|The following is an article from Uncle John’s Giant 10th Anniversary Bathroom Reader.
You've watched them work, you've heard them speak - but you've probably never heard their names. They're the actors inside the gorilla suits, the voices of talking animals, etc. We think they deserve a little credit.
The Voice of E.T.E.T.'s voice was created by combining the voices of three people, a sea otter, and a dog. But the person who spoke the most famous lines - "E.T. phone home" and "Be good" - was Patricia A. Welsh, a former radio soap opera star who'd only been involved in one other movie (Waterloo, with Robert Taylor, in 1940). By contract, she was forbidden to say her lines (which are copyrighted) even casually in a conversation; Steven Spielberg said he "didn't want kids to get confused about E.T.'s image." Her name isn't even listed in the credits.
Darth VaderDavid Prowse [wiki | official site] is a 6'6", 226-pound former heavyweight wrestling champion. George Lucas saw him in A Clockwork Orange and offered him his choice between two parts - Chewbacca or Vader. Prowse chose Vader because he didn't like the idea of going around in a "gorilla suit" for six months. James Earl Jones (Darth Vader's voice), and David Prowse never met.
The "Lost in Space" RobotBob May, a stuntman, had a few small parts in a TV series called "Voyage to the Bottom of the Sea." The producer, Irwin Allen, told May he was the right size for a part in a new TV series and asked if he'd be interested. May said yes; Allen said: "Fine, you have the part, go try on the robot costume." Cast members goofed on May a lot. One time they locked him in the robot suit and left him there during a lunch break. He tried yelling, but no one was around .. So he had a cigarette. Irwin Allen wandered in, saw smoke coming from the robot and thought it was burning up. He went to get a fire extinguisher while May yelled from inside the suit. Later, Allen decided he liked the effect and had May smoke a cigar in the suit for a story about the robot burning out. (Image: Lostinspacerobot.com)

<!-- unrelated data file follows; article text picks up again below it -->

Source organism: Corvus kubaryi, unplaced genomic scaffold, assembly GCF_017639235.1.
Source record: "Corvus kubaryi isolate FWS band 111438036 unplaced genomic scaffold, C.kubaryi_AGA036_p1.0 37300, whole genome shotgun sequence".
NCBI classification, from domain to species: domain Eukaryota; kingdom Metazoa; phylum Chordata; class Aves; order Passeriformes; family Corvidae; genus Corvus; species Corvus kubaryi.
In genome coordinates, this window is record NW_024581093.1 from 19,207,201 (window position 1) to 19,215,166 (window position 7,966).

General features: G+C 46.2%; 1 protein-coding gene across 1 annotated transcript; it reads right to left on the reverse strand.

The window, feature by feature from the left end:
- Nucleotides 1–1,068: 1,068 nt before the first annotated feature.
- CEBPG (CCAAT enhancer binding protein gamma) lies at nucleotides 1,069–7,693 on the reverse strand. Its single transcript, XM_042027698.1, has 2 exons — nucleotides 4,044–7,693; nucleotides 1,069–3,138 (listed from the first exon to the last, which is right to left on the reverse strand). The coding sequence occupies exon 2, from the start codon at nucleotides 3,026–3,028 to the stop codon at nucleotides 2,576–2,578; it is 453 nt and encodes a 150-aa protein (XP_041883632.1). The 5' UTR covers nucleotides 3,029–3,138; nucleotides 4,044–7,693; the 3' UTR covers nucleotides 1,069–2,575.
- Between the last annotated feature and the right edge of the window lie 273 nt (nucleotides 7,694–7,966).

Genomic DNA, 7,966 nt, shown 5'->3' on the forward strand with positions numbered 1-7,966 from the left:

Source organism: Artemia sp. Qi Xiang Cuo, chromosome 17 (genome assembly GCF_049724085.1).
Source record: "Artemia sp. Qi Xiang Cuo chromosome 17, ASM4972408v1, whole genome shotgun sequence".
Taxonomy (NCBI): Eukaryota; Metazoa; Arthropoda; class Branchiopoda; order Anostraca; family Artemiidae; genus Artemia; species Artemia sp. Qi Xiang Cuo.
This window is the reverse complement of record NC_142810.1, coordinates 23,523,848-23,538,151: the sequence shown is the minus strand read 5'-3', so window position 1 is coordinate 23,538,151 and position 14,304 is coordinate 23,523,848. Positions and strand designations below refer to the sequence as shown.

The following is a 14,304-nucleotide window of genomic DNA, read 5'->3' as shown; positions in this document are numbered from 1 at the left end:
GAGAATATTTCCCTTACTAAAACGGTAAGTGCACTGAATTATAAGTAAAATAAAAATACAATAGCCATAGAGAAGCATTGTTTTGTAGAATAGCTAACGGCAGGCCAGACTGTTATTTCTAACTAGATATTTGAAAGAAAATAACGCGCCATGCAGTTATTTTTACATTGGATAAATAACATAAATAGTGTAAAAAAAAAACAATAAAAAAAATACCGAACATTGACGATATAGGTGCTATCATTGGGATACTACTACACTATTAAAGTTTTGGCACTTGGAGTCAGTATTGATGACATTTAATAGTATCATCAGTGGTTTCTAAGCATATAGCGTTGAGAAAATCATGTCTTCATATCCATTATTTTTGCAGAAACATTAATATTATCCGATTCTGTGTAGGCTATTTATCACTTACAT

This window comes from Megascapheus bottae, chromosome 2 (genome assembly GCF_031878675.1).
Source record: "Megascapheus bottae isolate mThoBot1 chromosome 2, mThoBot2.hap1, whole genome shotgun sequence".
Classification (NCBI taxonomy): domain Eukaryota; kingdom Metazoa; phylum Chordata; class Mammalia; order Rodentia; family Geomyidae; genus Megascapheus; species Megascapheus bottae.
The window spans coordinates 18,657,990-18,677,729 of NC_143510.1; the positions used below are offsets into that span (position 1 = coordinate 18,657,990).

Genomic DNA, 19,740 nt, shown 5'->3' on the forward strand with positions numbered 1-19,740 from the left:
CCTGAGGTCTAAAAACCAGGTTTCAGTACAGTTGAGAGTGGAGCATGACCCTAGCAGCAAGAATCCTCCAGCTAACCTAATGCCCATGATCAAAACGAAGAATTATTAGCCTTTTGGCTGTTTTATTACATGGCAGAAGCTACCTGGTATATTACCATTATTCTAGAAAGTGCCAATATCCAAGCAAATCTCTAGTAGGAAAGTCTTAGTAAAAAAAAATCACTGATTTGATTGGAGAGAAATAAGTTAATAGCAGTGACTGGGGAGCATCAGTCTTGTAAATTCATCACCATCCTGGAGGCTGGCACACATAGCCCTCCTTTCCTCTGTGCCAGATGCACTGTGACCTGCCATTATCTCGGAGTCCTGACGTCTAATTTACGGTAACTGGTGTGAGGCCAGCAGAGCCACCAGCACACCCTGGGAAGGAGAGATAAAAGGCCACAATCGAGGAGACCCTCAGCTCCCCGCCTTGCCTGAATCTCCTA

Mister Ed's VoiceWhen "Mister Ed" [wiki] debuted in 1960, the horse's voice was credited to "an actor who prefers to remain nameless." TV Guide sent a reporter to the studio to figure out who it was. The reporter found a parking space on the "Mister Ed" set assigned to an old 1930s movie cowboy named Alan "Rocky" Lane. Lane admitted it was his voice (he'd been too embarrassed to let people know.) He dubbed Ed's voice off-camera, while the horse was "mouthing the words." A nylon bit concealed in Ed's mouse made him move his lips.
R2-D2Kenny Baker [wiki | official site], 3'8" tall, was hired simply because he fit into the robot suit. "They made R2-D2 small because Carrie and Mark were small … My agent sent me down. They looked at me and said, "He'll do!" "I thought it was a load of rubbish at first. Then I though, "Well, Alec Guinness is in it; he must know what's going on."
The Voice of the Demon in The ExorcistMercedes McCambridge [wiki], an Academy Award-winning actress, was a Catholic. So when she was offered the role, she was uncertain about whether to take it. She consulted Father Walter Hartke at Catholic University, and he approved. In the film, the demon's voice is heard as Linda Blair vomits green gunk. According to one report : "A tube was glued to each side of Blair's face and covered with makeup. Two men knelt on each side of Blair holding a syringe filled with the green stuff, ready to shoot on cue." "McCambridge had to coordinate her sound effects with the action. A prop man lined up a row of Dixie cups in front of her containing apple pieces soaking in water, and some containing whole boiled eggs. McCambridge held the soft apple chunks in her jaws as she swallowed a boiled egg. On cue, in precise coordination with the screen action, she flexed her diaphragm and spewed everything on the microphone… "It was hard," she said. "I sometimes had to lie down after those scenes."
|The article above is reprinted with permission from Uncle John's Giant 10th Anniversary Bathroom Reader, which comes packed with 504 pages of great stories. Since 1988, the Bathroom Reader Institute had published a series of popular books containing irresistible bits of trivia and obscure yet fascinating facts. If you like Neatorama, you'll love the Bathroom Reader Institute's books - go ahead and check 'em out!|
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